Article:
From 26 March to 4 April 2014, under the auspices of ICAO, an International Conference on Air Law was held in Montréal to consider amending the 1963 Tokyo Convention. This Conference was attended by a total of 422 participants from 100 ICAO Member States and nine international organizations and institutions. It was the culmination of a four-year effort to modernize the Tokyo instrument, the new Protocol (Protocol to amend the Convention on Offenses and Certain Other Acts Committed on Board Aircraft) addresses what had become recognized in recent years as a troubling escalation in the frequency of incidents involving disruptive and unruly passengers on scheduled commercial flights. The Protocol enables States to curb the escalation of the severity and frequency of incidents of unruly behavior by passengers onboard aircraft. ICAO Council President, Dr. Olumuyiwa Benard Aliu, made the following comments:” This new Protocol to the Tokyo Convention significantly improves the ability of ICAO Member States to expand jurisdiction over related offenses to the State of the Operator and the State of Landing. It will also serve to enhance global aviation security provisions by expressly extending legal recognition and protections to in-flight security officers (IFSOs) from this point forward.”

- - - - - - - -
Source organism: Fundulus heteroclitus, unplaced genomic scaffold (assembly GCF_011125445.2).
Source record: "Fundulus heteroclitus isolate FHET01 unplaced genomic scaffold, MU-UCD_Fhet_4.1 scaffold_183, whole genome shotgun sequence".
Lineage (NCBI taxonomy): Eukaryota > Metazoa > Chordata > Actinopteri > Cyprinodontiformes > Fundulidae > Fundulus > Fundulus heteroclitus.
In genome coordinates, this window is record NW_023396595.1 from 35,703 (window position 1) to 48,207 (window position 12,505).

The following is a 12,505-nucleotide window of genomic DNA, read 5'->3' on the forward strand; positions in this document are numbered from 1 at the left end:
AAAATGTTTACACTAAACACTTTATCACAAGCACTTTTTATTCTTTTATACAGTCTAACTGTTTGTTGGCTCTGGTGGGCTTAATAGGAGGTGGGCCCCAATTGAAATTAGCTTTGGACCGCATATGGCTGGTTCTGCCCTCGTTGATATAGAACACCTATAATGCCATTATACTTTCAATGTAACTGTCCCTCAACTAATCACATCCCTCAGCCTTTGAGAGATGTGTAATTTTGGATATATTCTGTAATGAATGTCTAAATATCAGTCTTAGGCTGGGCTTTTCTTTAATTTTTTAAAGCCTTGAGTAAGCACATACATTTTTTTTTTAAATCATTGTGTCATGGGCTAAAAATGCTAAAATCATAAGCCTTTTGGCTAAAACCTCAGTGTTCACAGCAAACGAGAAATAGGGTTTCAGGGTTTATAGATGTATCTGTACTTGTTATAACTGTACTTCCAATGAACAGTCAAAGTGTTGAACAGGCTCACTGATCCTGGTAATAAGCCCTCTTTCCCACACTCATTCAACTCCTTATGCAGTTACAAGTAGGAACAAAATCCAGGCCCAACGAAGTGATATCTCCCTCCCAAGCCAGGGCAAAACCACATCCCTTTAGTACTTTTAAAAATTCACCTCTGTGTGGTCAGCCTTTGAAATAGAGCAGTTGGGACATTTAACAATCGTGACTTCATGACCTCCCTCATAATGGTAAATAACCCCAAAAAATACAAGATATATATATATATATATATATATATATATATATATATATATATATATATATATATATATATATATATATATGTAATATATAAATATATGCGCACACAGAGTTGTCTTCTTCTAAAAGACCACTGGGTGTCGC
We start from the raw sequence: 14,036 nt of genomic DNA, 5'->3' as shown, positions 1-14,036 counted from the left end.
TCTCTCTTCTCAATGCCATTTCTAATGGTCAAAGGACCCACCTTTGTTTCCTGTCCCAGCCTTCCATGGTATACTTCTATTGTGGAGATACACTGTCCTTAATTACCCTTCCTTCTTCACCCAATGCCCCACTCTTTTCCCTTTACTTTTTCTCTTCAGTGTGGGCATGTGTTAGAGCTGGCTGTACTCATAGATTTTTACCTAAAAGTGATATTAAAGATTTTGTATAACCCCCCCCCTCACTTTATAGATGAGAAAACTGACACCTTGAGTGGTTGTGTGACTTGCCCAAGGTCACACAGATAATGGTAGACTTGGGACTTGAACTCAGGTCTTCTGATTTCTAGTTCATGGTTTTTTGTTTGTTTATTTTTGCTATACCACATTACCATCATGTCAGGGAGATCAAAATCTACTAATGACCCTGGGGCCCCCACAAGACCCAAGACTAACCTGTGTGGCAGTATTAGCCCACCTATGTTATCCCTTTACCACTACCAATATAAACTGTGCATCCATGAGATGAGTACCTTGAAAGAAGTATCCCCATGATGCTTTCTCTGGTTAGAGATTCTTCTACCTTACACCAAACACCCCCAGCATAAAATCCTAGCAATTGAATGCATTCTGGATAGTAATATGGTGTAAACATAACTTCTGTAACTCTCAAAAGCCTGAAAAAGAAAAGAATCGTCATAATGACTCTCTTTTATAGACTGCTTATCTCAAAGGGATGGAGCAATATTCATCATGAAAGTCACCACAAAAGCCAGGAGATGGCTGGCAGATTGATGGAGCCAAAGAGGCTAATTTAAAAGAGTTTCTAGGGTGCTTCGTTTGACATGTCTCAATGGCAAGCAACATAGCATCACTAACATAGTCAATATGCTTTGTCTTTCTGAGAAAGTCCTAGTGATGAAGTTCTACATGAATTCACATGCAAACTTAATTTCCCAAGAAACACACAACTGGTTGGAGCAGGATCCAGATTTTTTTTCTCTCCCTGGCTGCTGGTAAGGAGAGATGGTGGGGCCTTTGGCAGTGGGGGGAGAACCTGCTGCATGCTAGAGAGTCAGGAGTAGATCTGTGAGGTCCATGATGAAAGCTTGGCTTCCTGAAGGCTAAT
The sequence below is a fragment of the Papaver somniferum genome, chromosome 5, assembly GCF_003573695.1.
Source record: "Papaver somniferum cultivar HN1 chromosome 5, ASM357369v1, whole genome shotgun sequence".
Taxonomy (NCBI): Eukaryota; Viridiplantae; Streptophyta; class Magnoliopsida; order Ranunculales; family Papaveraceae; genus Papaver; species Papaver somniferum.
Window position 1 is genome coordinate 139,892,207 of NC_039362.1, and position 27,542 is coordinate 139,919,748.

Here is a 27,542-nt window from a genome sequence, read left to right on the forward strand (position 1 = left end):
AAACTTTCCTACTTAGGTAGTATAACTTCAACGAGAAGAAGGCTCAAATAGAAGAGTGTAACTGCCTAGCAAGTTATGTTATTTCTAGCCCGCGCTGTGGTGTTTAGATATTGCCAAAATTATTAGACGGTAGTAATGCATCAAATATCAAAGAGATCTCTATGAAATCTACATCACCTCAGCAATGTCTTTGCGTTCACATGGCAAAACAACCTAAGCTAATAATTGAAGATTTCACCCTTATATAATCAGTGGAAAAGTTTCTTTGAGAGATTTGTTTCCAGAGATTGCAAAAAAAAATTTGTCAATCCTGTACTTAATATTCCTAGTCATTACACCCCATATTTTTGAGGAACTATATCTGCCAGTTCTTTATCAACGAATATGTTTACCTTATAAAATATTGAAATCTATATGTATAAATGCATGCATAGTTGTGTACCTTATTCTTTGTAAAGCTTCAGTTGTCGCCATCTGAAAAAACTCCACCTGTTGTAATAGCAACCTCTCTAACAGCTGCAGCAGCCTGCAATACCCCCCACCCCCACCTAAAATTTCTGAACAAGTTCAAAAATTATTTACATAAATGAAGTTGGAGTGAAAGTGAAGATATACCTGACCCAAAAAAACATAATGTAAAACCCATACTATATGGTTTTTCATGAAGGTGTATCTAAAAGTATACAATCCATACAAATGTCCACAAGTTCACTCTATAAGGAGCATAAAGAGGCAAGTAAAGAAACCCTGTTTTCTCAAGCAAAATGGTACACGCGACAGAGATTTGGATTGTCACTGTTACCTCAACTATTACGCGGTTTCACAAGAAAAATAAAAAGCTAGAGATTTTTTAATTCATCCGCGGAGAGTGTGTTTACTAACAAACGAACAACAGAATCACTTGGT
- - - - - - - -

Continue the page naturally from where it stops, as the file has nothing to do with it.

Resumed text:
The rise of aviation security gave ICAO a new relevance and importance at the international level. Moreover, some endless political debates quickly dissipated with the advent of hijacking and sabotage. The legal instruments on aviation security, complemented by International Standards and Recommended Practices on the subject (Annex 17), and the implementation of decisions by Members States and other international organizations, have proved to be an effective safeguard of aviation security.



United Nations – 6 November 1971 – First Day Cover with Insert.

Combo stamps and cancels (New York and Montréal).

Commemorating the Pan Am flight from New York to Montréal on 6 November 1971, meant to raise public awareness and lobby influential politicians (i.e. Delegates) from all over the world to ratify the three International Conventions dealing with attacks against aircraft: the 1963 Tokyo Convention, the 1970 The Hague Convention, and the 1971 Montréal Convention.